a. Chair, Chief Economist, and Director of Macroeconomic Forecasting
iii. OFFICE OF MANAGEMENT AND BUDGET
a. Deputy Director for Management
iv. TREASURY DEPARTMENT
a. Secretary and Comptroller of Currency
v. FEDERAL RESERVE SYSTEM
a. Chair, Federal Reserve Board
b. President, Federal Reserve Bank of New York
c. Director, Division of Research and Statistics
Section (b) The committee members listed above shall, within 90 days of the enactment of this legislation,
choose an independent chairperson who will be independent of government and banking industry
involvements, both prior to and during his/her term of office, which shall be for six (6) years. Selected
chairperson shall be subject to review and approval by the Senate.
Section (c) Staff and consultants may be hired as needed to carry out administrative functions and policy
analyses related to monetary policy decisions.
Title VI: Quarterly target updates
The Monetary Authority shall prepare quarterly schedules of monetary aggregate targets, US Money
issues, and high powered money reserve requirements (separately for checking and savings accounts) for
each fiscal year, subject to approval of Congress. These shall be developed using the best macroeconomic
computer models available at the time. Interest rate policy shall remain in the hands of the Federal
Reserve Board to be implemented through the Federal Reserve System.
Title VII: Special Inspector General
Due to the recent law suit by Spire Law Group pertaining to “Major Banks, Governmental Officials and
Their Comrade Capitalists Targets of Spire Law Group, LLP's Racketeering and Money Laundering Lawsuit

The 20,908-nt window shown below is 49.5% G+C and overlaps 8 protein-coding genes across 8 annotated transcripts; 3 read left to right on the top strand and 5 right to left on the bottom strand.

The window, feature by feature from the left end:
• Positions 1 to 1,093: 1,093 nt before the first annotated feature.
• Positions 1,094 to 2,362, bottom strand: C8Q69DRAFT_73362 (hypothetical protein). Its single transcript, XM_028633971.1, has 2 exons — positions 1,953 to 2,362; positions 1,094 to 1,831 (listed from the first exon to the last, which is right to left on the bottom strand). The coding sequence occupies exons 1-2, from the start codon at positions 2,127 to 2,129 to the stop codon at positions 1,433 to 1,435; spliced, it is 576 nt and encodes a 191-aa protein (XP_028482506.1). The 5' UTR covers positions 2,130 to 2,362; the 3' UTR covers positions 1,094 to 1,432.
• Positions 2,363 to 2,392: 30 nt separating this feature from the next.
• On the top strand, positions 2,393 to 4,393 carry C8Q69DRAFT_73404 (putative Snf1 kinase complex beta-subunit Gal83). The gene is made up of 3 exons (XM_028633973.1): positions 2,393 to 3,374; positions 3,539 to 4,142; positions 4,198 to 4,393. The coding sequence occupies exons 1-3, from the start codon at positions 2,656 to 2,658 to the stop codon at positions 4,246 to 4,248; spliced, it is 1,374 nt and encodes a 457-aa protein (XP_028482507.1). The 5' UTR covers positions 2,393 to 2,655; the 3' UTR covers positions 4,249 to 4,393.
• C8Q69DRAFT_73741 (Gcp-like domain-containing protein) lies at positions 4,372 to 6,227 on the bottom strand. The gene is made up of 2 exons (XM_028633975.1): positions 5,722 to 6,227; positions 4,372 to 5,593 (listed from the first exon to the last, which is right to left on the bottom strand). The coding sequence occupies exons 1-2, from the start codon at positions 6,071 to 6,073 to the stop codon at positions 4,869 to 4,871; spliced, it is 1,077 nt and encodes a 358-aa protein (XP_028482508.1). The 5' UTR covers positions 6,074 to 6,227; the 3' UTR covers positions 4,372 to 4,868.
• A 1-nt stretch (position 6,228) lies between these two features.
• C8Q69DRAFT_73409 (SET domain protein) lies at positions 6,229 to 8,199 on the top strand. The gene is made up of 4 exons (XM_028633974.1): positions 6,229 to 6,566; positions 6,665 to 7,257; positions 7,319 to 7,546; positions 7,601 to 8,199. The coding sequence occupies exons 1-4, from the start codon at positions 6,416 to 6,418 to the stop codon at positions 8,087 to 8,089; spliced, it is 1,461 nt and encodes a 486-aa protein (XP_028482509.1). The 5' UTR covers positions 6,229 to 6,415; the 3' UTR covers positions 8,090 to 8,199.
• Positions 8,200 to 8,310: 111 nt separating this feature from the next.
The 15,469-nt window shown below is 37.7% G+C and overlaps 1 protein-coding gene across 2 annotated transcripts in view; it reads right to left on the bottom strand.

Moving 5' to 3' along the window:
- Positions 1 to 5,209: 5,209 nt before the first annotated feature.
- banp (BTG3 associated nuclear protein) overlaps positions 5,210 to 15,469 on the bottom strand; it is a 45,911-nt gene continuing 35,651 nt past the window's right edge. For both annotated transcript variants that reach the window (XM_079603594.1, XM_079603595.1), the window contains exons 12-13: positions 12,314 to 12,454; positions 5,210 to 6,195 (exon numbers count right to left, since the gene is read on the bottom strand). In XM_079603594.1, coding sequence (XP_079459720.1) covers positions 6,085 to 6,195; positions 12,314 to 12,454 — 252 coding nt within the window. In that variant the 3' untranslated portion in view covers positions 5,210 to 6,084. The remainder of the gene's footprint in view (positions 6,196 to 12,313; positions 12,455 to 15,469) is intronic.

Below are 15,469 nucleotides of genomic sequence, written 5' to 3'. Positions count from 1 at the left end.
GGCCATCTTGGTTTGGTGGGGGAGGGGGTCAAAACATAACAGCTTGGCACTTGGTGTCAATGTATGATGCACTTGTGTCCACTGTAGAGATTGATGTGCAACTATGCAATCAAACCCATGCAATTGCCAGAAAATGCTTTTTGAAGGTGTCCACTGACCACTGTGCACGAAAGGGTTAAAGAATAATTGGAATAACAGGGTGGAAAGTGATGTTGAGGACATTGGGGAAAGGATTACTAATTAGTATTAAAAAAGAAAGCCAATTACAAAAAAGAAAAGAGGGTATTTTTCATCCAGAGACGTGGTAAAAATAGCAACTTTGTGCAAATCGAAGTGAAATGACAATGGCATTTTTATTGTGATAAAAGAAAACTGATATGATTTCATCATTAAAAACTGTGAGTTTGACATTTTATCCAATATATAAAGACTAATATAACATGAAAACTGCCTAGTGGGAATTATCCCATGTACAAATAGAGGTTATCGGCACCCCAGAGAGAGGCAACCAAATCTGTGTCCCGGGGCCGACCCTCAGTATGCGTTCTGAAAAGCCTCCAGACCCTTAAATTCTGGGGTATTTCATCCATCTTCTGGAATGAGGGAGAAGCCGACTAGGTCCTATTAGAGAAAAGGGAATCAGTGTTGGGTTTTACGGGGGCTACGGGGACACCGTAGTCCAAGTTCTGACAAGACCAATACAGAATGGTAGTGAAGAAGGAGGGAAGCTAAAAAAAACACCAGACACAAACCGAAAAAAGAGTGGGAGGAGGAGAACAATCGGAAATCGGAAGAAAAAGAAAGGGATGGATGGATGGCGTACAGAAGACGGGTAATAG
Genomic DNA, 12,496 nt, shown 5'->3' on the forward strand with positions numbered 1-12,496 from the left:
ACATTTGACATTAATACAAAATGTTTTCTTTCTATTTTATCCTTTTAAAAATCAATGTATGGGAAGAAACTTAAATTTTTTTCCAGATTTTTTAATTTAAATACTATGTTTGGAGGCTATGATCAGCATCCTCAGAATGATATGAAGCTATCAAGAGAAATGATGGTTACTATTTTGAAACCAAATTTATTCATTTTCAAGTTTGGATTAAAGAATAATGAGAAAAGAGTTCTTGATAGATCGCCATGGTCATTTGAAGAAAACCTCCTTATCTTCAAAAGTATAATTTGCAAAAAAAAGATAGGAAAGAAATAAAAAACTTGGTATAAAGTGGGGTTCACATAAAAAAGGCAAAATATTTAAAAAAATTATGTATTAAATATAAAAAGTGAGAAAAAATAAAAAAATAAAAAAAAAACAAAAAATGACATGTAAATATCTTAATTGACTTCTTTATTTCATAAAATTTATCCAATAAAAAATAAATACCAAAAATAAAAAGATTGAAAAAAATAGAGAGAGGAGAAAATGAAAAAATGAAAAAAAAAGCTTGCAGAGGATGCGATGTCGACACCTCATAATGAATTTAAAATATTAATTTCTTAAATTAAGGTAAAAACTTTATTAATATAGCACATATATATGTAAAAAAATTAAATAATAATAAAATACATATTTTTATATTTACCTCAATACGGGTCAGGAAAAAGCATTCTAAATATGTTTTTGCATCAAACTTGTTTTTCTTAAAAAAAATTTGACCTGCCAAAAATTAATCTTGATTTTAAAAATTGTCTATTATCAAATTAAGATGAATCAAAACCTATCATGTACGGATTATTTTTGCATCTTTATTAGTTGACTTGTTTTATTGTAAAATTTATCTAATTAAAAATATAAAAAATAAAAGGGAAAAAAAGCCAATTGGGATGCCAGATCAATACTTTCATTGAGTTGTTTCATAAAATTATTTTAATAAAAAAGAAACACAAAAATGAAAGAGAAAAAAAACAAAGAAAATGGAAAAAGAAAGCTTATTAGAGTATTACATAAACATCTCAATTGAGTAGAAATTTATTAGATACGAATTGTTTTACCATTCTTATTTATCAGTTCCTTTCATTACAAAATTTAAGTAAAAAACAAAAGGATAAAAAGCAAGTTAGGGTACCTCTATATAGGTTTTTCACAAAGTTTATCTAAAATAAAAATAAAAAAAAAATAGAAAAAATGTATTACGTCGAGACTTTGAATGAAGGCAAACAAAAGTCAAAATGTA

Seeking Return of $43 Trillion to the United States Treasury,” and in light of Phil Schneider’s videotaped
reports to the effect that Black Budget Ops used in part for underground military bases are in excess of $1
trillion every two years, a SIG shall be appointed (having appropriate clearances) to delve into the matters
of black budgets, money laundering, and the possibility of “excess” surplus accounts maintained by the
Federal Reserve System. Money’s improperly expropriated or misallocated shall be returned to the US
Title II example.
Supposing the projected annual budget deficit is $1.2 Trillion; then the deficit to be financed in each
quarter would be about $300 Billion. If $100 billion of this is created as new green money, then the
amount borrowed will be decreased to only $200 billion, a reduction of 33.33%. US Money will be printed
in the form of US Notes or credited to the US Treasury Department account as US Bank Deposits and
spent into circulation on items provided for in the Federal Budget. Any excess in money supply growth
due to the new money created by government (that might cause inflation) can be compensated for by
appropriate open market operations and/or increases in the reserve ratio requirements imposed by the
Federal Reserve System on member banks, as determined by the Monetary Authority.
Title III example.
Purchase of about $400 billion in each quarter of the first year will eliminate government debt to the
Federal Reserve System. This will decrease the national debt by $1,600 billion, roughly 10% of the $16
trillion debt total in September 2012. The government borrowing (US Bond sales to non-Federal Reserve
Banks and the public) during the first year being $800 billion, the net reduction in the national debt during
the first year will thus be about $800 billion. Continuation of debt reduction at this rate for an additional
20 years (March, 2033) will completely eliminate the national debt and put the USA into the desirable
debt free status intended by this act. This transformation of the high powered money in the Federal
Reserve Banks will have no effect on the money supply, since the substitution of US Money for Federal
Reserve Bank Credit will be on a dollar for dollar basis.